Readings in English History Drawn from the Original Sources: Intended to Illustrate a Short History of England

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A Six Weeks’ Tour through the Southern Counties, pp. 19–88. Dublin, 1768. World History

II.

THE INDUSTRIAL REVOLUTION

370.

Observations of Arthur Young in 1768

All the country from Holkam to Houghton was a wild sheepwalk before the spirit of improvement seized the inhabitants; and this glorious spirit has wrought amazing effects; for instead of boundless wilds and uncultivated wastes, inhabited by scarce anything but sheep, the country is cut into inclosures, cultivated in a most husband-like manner, richly manured, well-peopled, and yielding an hundred times the produce that it did in its former state. What has wrought these vast improvements is the marling; for under the whole country run veins of a very rich soapy kind, which they dig up and spread upon the old sheep-walks, and then by means of inclosing they throw their farms into a regular course of crops, and gain immensely by the improvement. . . .

Large farms

The principal farms (at least those that are most commonly mentioned) are Mr. Curtis’ of Summerfield, 2500 acres; Mr. Mallet’s of Dunton, as much; Mr. Barton’s of Rougham, 3000; Messrs. Glover’s of Creek and Barwic; Messrs. Savary’s of Sydderstone, each 1100 acres. Cultivation in all its branches is carried on by these men, and many others, in a very complete manner. But marling is the great foundation of their wealth. . . .

The general economy of their farms will appear from the following sketch of one of 1100 acres.

The farmer generally has 100 acres of winter corn, 250 acres of barley and oats, 50 acres of pease, 200 acres of turnips, 400 acres of grasses, and zoo acres of sheep-walk.

He keeps 6 servants, 6 laborers, 30 horses, 20 cows, 900 sheep, and 5 ploughs; and in harvest time has in all about 40 people in the field. . . .

The domestic weaving industry

Witney is very famous for its woolen manufactory; which consists of what they call kersey pieces, coarse bear-skins, and blankets. The two first they make for the North American market; vast quantities being sent up the river St. Lawrence, and likewise to New York. Their finest blankets, which rise in price to £3 a pair, are exported to Spain and Portugal; but all are sent to London first in broad-wheeled waggons, of which four or five go every week. The finest wools they work come from 8d. to 10d. a pound. The coarsest from Lincolnshire; they call it dag-locks; they sell for 4½ d. per lb. and are used for making the coarse bear-skins. There are about 500 weavers in this town, who work up 7000 packs of wool annually.

Journeymen in general, on an average, earn from 10s. to 12s. a week, all the year round, both summer and winter; but they work from four to eight, and in winter by candle-light. The work is of that nature that a boy of fourteen earns as much as a man. One of seven or eight earns by quilling and cornering, 1s. 6d. and 1s. 8d. a week, and girls the same. Old women of 60 and 70 earn 6d. a day in picking and sorting the wool; a good stout woman can earn from 10d. to 1s. a day by spinning; and a girl of 14, 4d. or 5d. They weave according to the season; in winter kerseys and bear-skins ready for shipping in the summer up the St. Lawrence; and in summer blankets for home consumption, and Spain and Portugal. . . .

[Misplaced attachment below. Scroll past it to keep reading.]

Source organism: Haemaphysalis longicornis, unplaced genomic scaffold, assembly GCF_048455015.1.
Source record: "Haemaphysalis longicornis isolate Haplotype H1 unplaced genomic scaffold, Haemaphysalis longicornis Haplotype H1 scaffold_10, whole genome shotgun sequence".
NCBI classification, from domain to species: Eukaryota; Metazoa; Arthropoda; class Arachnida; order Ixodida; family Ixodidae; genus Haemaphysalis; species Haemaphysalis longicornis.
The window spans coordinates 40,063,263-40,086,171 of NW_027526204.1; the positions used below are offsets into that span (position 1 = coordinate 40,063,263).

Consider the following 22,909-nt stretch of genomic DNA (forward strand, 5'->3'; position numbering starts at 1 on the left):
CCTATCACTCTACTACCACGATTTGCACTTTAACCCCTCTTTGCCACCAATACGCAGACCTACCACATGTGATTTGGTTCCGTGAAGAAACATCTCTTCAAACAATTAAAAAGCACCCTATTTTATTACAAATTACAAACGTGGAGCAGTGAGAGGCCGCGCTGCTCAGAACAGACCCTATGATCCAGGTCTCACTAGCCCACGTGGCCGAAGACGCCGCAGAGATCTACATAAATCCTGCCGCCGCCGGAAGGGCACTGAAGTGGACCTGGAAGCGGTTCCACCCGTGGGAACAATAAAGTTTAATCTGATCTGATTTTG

Unimproved roads

Of all the cursed roads that ever disgraced this kingdom, in the very ages of barbarism, none ever equalled that from Billericay to the King’s Head at Tilbury. It is for near twelve miles so narrow that a mouse cannot pass by any carriage; I saw a fellow creep under his waggon to assist men to lift, if possible, my chaise over a hedge. The ruts are of an incredible depth, and a pavement of diamonds might as well be sought for as a quarter. The trees everywhere overgrow the road, so that it is totally impervious to the sun, except at a few places; and to add to all the infamous circumstances which concur to plague a traveller, I must not forget the eternally meeting with chalk-waggons; themselves frequently stuck fast, till a collection of them are in the same situation, and twenty or thirty horses may be tacked to each, to draw them out one by one.

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Industrial Revolution

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Chicago: "The Industrial Revolution," Readings in English History Drawn from the Original Sources: Intended to Illustrate a Short History of England in Readings in English History Drawn from the Original Sources: Intended to Illustrate a Short History of England, ed. Edward Potts Cheyney (1861-1947) (Boston: Ginn, 1935, 1922), 610–612. Original Sources, accessed November 29, 2022, http://originalsources.com/Document.aspx?DocID=NYPZDDL4FT7JK1H.

MLA: . "The Industrial Revolution." Readings in English History Drawn from the Original Sources: Intended to Illustrate a Short History of England, in Readings in English History Drawn from the Original Sources: Intended to Illustrate a Short History of England, edited by Edward Potts Cheyney (1861-1947), Boston, Ginn, 1935, 1922, pp. 610–612. Original Sources. 29 Nov. 2022. http://originalsources.com/Document.aspx?DocID=NYPZDDL4FT7JK1H.

Harvard: , 'The Industrial Revolution' in Readings in English History Drawn from the Original Sources: Intended to Illustrate a Short History of England. cited in 1922, Readings in English History Drawn from the Original Sources: Intended to Illustrate a Short History of England, ed. , Ginn, 1935, Boston, pp.610–612. Original Sources, retrieved 29 November 2022, from http://originalsources.com/Document.aspx?DocID=NYPZDDL4FT7JK1H.